Iodine, element 53, was first isolated in 1813 by French chemist Joseph Louis Gay-Lussac, who named it ione, after the Greek ίον (ion), or violet. In 1814, the British chemist Humphry Davy, who was competing with Gay-Lussac for discovery and identification of the substance, altered its name to the familiar iodine, after ίώδης (iodes) or violet-colored, + the usual -ine suffix. From the Philosophical Transactions of the Royal Society of that year:
The name ione has been proposed in France for this new substance from its colour in the gaseous state, from ίον viola. [...] The name ione, in English, would lead to confusion. By terming it iodine, from ίώδης violaceous, this confusion will be avoided, and the name will be more analogous to chlorine and fluorine.1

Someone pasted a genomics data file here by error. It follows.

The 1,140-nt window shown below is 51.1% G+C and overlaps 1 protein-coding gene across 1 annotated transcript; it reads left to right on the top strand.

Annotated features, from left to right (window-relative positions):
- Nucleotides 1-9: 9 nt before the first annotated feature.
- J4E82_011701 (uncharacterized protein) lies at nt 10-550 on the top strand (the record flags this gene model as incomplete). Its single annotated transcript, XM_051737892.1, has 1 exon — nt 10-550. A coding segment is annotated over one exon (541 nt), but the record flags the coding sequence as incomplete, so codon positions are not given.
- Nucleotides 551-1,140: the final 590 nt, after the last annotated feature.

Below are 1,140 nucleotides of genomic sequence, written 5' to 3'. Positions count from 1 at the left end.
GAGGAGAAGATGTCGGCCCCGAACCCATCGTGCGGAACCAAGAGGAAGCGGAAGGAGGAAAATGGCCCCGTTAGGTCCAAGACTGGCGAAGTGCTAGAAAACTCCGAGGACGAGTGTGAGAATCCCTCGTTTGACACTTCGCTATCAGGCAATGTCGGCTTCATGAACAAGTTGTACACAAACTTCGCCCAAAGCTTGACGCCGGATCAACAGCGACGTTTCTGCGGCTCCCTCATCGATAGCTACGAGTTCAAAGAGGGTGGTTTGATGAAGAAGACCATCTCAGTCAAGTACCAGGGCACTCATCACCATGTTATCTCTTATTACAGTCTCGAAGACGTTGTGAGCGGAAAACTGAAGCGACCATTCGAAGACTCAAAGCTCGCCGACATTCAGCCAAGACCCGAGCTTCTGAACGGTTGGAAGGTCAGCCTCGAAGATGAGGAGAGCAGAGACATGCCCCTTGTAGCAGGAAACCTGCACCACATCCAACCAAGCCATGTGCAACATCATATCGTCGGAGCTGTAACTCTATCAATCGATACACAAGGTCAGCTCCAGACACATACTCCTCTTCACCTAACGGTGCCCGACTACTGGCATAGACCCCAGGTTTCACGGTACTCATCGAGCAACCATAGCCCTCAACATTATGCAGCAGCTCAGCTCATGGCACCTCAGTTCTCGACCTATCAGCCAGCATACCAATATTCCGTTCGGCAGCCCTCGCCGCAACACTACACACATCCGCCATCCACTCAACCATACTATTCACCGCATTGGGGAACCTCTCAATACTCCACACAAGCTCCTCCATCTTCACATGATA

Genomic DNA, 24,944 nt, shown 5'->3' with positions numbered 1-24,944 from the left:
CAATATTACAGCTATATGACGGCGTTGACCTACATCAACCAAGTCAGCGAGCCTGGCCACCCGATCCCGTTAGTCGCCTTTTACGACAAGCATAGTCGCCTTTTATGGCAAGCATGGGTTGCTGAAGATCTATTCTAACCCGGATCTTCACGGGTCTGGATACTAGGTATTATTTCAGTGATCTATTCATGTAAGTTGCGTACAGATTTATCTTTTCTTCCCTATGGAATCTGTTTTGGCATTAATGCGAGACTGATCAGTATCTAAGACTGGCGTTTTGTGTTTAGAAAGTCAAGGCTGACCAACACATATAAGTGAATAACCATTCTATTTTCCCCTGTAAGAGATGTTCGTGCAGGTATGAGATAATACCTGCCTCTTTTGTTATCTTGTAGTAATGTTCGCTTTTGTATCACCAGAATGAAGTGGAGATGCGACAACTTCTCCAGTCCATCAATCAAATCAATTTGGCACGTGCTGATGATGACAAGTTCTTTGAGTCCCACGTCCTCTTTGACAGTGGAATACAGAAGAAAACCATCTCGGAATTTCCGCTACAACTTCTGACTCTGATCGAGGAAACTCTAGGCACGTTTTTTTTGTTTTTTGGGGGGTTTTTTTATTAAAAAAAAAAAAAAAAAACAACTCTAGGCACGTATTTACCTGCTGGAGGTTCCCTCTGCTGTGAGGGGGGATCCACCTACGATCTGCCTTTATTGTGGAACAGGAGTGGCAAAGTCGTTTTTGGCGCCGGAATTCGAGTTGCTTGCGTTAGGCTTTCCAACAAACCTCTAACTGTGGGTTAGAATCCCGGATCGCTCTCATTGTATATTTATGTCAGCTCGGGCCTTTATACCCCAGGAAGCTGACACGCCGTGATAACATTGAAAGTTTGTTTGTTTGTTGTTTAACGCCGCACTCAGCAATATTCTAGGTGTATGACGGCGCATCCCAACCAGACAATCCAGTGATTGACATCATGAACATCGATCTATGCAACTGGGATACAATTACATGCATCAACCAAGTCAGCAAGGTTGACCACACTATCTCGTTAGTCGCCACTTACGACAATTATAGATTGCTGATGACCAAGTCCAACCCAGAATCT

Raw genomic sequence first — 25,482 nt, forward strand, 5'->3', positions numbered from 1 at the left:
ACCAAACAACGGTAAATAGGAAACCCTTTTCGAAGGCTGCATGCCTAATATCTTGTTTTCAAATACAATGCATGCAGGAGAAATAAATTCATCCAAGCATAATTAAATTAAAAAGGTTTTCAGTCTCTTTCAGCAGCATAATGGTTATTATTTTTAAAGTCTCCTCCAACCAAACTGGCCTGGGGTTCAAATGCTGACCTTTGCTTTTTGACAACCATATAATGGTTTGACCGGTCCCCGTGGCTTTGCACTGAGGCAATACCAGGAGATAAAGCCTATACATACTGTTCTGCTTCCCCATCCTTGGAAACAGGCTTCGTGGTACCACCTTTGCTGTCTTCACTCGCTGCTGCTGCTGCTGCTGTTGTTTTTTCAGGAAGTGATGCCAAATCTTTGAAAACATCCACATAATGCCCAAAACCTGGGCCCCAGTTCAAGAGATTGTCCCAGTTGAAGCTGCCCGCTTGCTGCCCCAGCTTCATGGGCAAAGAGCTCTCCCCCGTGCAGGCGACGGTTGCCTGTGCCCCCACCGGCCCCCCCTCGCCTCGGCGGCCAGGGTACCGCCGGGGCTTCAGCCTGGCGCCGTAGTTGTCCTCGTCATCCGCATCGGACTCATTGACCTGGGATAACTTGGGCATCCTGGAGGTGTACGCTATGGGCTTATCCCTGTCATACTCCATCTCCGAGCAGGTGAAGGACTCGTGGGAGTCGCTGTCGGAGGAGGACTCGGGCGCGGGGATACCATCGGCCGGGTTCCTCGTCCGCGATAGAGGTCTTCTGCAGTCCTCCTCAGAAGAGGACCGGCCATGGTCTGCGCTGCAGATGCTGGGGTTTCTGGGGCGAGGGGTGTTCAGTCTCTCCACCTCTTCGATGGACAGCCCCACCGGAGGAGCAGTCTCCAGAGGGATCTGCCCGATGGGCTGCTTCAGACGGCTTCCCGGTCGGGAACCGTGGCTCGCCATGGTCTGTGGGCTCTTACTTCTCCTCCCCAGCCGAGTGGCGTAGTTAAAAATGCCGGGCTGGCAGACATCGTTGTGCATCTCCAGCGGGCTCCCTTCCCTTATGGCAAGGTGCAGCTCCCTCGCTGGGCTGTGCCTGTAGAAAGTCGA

Iodine has the chemical symbol I.
Copyright 1997-2015, by David Wilton